It’s funny how easily it happens. We get into arguments, we have a challenge in life, we have to make a decision…and we go to our automatic way of thinking. We all have our own way of approaching a conflict or a decision-making process. But most of us are not aware of just how damaging our automatic way of thinking can be.


In the DBT (dialectical behavioral therapy) world they talk about the different types of minds or ways of thinking that we can fall into.


In my Atlanta counseling office I find myself teaching this concept to help people begin to analyze how they are approaching things. I’ve seen these DBT “minds” graphed as circles.


The first circle is the rational mind or reasoning mind. This mind is about facts. It’s about numbers. It’s about being rational. People who settle in this way of thinking tend to rationalize situations, and they can often have difficulties connecting emotionally during the process.


The second circle is the emotional mind. This way of thinking is all about the emotions. We feel a certain way so it must be true. There are heightened emotions involved in this way of thinking, and emotions dictate decisions.


The problem with these two types of thinking are that they are extreme. They fail to merge with each other. And because of this, using these forms of thinking on their own can cause major consequences. Think about this example couple. He’s super rational, analytical, and unemotional. She’s highly emotional, and tends to cry easily. They have a disagreement about how the children should be held accountable for chores. He thinks every time the children don’t take care of a chore they should receive a consequence. Every single time. There is no grey area. But that means even if the kids are sick they should still be punished which he realizes made his kid even more sick the other day. She on the other hand doesn’t think this way. She likes to feel it out. Sometimes she’s really angry and she gives them consequences, other times she feels bad for them and doesn’t. But she realizes that these times aren’t necessarily always productive and the children don’t take her seriously. But, she feels like her way is better than her husbands. She felt bad for her daughter who was sick the other day, and he wanted to give her daughter a consequence. These two sound like they’re struggling.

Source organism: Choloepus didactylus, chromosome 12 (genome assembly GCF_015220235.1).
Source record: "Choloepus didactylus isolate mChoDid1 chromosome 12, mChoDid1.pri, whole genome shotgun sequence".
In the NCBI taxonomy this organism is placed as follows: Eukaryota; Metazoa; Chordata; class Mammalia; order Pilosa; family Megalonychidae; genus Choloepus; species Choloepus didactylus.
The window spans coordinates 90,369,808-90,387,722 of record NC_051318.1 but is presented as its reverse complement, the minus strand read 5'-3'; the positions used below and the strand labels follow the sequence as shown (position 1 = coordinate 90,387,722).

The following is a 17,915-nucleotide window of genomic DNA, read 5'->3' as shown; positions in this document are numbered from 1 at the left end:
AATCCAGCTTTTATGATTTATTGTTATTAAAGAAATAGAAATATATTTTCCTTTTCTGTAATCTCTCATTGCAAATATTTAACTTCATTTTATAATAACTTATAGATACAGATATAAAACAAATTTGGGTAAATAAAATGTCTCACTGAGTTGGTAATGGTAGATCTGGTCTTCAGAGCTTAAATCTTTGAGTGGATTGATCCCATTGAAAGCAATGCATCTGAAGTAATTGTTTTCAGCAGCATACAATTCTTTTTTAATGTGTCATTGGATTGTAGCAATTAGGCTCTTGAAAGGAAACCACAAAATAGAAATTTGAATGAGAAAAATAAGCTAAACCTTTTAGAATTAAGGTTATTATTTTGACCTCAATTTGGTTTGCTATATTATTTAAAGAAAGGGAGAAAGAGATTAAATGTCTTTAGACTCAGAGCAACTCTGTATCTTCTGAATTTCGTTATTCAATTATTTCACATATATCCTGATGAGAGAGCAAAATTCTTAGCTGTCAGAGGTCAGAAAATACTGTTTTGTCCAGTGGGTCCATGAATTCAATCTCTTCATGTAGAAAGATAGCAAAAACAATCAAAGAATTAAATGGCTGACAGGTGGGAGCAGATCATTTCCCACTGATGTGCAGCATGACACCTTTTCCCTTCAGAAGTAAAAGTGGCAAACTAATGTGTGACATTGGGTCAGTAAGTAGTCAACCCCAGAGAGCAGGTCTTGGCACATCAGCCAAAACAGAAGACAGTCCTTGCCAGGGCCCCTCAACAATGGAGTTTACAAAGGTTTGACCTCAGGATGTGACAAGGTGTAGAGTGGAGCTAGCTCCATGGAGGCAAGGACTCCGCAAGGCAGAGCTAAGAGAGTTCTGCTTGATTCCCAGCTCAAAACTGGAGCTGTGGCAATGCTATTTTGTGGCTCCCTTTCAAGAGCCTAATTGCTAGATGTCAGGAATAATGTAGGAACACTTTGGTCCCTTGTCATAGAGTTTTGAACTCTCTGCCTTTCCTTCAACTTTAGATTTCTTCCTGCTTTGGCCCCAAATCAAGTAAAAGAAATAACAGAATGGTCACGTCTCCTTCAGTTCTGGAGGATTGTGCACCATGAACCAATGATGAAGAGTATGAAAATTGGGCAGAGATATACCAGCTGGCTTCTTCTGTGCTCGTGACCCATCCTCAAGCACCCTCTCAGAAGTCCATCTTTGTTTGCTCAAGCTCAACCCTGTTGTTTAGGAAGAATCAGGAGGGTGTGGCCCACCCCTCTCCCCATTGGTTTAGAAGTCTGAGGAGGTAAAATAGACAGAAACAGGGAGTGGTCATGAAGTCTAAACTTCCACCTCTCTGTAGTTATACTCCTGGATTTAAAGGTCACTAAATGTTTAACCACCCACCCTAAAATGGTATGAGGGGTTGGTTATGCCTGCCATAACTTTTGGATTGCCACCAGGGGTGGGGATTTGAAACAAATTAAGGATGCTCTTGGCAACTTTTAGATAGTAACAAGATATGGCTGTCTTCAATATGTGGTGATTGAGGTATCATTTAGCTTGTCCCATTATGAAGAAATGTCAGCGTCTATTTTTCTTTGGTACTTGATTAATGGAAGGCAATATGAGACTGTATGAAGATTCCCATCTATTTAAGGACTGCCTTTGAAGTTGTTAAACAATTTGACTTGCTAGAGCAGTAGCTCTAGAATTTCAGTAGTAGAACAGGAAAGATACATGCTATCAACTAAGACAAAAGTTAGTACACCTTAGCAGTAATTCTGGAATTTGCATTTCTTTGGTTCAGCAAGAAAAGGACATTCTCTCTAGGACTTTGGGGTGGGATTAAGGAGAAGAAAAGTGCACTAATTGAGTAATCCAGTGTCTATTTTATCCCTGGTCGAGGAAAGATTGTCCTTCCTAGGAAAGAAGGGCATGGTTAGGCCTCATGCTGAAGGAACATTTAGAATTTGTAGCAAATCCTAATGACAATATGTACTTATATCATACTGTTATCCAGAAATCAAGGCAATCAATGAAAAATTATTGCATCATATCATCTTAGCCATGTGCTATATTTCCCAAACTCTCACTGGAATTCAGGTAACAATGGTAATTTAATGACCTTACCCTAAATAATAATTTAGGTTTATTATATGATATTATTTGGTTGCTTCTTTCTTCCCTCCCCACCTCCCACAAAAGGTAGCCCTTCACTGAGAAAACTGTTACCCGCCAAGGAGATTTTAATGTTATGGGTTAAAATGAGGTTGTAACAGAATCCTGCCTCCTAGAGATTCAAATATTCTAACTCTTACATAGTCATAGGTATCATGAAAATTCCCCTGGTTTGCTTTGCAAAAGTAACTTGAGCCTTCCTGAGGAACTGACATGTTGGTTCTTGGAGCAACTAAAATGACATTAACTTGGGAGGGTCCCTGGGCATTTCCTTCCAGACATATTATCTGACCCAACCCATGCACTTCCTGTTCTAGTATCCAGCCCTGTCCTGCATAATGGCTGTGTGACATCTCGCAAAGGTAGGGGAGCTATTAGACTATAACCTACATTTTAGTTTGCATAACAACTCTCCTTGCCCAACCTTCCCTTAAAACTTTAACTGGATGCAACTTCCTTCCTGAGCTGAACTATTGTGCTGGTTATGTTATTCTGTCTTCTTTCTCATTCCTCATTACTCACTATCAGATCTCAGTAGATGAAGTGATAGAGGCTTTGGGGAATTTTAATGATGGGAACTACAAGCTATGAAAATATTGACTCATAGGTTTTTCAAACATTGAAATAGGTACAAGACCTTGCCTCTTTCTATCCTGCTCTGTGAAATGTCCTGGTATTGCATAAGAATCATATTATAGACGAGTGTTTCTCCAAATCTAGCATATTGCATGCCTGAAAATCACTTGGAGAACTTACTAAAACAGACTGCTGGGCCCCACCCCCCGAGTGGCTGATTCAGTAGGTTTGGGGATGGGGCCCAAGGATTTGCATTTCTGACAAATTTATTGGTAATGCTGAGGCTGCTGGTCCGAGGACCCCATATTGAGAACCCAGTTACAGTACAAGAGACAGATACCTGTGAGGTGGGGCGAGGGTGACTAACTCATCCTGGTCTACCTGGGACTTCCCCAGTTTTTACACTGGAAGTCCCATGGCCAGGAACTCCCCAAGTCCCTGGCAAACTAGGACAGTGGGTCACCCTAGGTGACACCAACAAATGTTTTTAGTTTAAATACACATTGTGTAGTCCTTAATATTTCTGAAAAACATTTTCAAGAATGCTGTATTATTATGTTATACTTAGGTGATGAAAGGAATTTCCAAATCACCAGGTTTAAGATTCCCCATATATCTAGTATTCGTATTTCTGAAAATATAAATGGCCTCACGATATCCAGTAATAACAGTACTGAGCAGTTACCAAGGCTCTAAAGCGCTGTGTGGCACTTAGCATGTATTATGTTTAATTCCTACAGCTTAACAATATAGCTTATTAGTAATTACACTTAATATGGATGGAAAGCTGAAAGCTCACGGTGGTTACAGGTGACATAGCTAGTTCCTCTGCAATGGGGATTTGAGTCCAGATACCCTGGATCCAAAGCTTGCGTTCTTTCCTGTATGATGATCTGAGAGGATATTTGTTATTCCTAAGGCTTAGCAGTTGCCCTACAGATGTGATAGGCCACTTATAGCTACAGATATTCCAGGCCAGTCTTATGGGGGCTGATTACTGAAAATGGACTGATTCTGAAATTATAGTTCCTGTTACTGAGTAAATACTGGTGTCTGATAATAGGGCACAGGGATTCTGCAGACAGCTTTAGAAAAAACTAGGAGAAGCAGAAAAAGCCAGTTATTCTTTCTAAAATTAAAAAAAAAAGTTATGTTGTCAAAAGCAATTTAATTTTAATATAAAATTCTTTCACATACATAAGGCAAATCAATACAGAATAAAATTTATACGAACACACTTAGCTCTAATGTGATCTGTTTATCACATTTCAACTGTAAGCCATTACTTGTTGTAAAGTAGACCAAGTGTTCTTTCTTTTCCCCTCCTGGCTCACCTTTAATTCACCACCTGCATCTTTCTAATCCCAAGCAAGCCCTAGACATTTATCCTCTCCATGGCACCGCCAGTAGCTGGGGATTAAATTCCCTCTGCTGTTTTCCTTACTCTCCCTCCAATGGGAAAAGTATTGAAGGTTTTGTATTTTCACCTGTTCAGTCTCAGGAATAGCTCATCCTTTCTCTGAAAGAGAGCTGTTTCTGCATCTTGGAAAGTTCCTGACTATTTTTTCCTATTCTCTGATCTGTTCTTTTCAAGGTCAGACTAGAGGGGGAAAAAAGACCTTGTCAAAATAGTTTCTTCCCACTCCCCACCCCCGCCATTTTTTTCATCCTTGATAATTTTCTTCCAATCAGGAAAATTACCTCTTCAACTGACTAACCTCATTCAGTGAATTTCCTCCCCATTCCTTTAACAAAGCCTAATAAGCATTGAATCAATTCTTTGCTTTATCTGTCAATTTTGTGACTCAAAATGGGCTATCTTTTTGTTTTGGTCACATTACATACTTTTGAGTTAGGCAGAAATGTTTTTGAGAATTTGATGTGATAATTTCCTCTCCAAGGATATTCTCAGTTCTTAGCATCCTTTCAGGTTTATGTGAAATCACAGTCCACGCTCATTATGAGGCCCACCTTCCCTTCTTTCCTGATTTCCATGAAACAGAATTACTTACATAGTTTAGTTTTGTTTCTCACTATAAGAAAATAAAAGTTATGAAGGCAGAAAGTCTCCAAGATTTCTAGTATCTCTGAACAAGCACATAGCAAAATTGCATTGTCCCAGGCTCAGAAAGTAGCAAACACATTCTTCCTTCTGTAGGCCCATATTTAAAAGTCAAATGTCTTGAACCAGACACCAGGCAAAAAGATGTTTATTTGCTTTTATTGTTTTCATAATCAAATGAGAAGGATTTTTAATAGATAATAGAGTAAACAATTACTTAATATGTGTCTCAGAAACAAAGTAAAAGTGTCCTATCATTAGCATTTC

Now, let’s look at the third circle. This mind is called the wise mind. I teach my Atlanta counseling clients that this way of thinking is a convergence of rational and emotional. It takes into account the dynamics of being human. It takes into account feelings and facts, and makes wise decisions based on what is happening in the moment. It’s important to note, that it’s beneficial to suspend judgment when considering these ways of thinking. Being more emotional or more logical is neither right or wrong. It’s just that using the wise mind tends to be more effective overall. 


It can be difficult for my Atlanta counseling clients when they tend to analyze and rationalize, and they’re asked to get in touch with their emotions. But usually by the time they’ve reached my office they’ve noticed that their lack of paying attention to emotions is causing them anxiety or it’s causing them problems in their relationships.


The same is true for my Atlanta counseling clients who tend to live in their emotions. It’s so hard for them to act differently than what their feelings tell them. But, they realize sometimes their emotions lead them astray.


I like to encourage my clients to blend the two ways of thinking, honoring both, and finding a wise way to approach their decisions, conflicts, and issues.




Pin It on Pinterest

Share This